Paralysis Ticks have moved to Canberra

September 28, 2017


There have now been several cases of tick paralysis in dogs that have clearly picked up the ticks in the local bushland in Canberra.

For many years Paralysis Ticks have inhabited coastal areas of Australia and have only posed a threat to pets visiting the coast or by being exposed to a tick that has been inadvertently transported back via luggage/camping gear.


 Ticks are a life-threatening parasite.  Once attached to your pet, they inject a neurotoxin produced in their salivary gland which enters your pet’s bloodstream resulting in paralysis.  Tick paralysis can be fatal to your pet in as little as 3 days so it is vital that you act quickly.


Early signs of tick paralysis:

  • Lethargy – sitting down a lot more than usual

  • Hindlimb weakness

  • Change in voice – bark or meow can be quieter or a different pitch

  • Coughing


Later signs:

  • Excess salivation

  • Vomiting

  • Staggering

  • Difficulty or loud breathing

  • Difficulty swallowing

  • Collapse


What to do if you find a tick or your pet is displaying symptoms:

  • Call the clinic to request an appointment as soon as possible or in urgent cases please bring your pet straight in.

  • If your pet is not displaying any severe symptoms and you feel confident, you can remove the tick by grasping with tweezers, or a tick remover if you have one, close to the head of the tick and using a slight twisting motion, gently pull the tick out then present your pet for assessment/treatment right away.  Take care not the squeeze the body of the tick as further toxins can be injected into your pet. 



Treatment – what we will do:

  • Thoroughly search your pet for ticks and remove any, if found.

  • Apply a topical tick treatment to kill any ticks we can’t find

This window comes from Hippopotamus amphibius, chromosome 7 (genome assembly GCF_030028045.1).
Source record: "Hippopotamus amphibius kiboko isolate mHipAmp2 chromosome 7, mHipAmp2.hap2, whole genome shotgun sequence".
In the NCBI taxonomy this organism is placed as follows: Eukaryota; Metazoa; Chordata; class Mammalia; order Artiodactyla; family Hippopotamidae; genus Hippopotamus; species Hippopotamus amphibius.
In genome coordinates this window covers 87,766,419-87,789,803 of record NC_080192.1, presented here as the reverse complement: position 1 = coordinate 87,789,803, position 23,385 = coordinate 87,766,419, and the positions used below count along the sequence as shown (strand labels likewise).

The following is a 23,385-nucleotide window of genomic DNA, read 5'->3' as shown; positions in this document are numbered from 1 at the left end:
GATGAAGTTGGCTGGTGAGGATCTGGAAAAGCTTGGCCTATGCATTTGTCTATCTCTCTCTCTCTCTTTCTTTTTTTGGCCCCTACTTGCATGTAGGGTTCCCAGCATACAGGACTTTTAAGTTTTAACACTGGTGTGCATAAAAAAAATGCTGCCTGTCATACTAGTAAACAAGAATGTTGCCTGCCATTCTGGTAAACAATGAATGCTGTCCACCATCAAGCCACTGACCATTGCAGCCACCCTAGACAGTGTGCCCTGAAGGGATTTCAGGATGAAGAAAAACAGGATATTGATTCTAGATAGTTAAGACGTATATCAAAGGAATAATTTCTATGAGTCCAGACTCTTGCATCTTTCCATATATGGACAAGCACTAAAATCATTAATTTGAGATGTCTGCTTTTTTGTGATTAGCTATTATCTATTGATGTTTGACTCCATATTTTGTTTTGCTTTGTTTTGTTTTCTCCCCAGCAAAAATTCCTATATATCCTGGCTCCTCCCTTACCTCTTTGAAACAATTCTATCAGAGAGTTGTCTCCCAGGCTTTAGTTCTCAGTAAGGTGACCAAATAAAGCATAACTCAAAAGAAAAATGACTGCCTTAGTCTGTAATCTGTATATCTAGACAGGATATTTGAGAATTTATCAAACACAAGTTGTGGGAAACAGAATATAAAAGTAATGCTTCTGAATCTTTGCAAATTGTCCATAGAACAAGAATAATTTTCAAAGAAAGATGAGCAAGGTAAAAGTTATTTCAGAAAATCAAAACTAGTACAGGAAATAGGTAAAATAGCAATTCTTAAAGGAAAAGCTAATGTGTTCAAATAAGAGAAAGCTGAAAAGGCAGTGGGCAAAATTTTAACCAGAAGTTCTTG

• Intravenous administration of  tick antiserum.

  • Admission into hospital for intravenous fluid therapy and if required, intensive care which may include oxygen therapy.

  • If your pet requires intensive care we may need to transfer them to the Emergency Hospital in the evening for overnight care.

  • Constant monitoring throughout the day and careful nursing to ensure your pet feels loved and as stress free as possible.


Prevention is better than cure

There are many preventative treatments available and we stock several of them at our clinic.  For dogs, we recommend Bravecto or Nexgard which come in the form of a palatable chew.  For cats, there are not really any products that are easily administered but you can use Frontline spray which is a treatment that you apply by saturating the entire coat of the cat.  We would advise that no tick product should be relied on 100% and that daily searching of your pet is still necessary.  You could find a tick anywhere on your pet’s body but more commonly than not they are found around the head and neck or on the front half of their body.  They like to get in under the collar and in folds of skin such as the armpits so please check there too.  Some have been found nestled in the folds of the ears or in between toes, one was even found attached to the gum of a dog.


What you need to know:

  • Pets can sometimes get worse before they get better – even after the tick is removed.

  • If your pet is a Hairy Mary, we may have to clip away the hair from parts or all their body in our quest to locate ticks.

  • Your pet may stay with us for up to a week.

  • We also have bush and cattle ticks around Canberra.  Below are images of those ticks to assist you in identification

These ticks are not life threatening but if you find a tick please bring your pet to us for assessment.













Image of unfed Paralysis tick vs fed tick:





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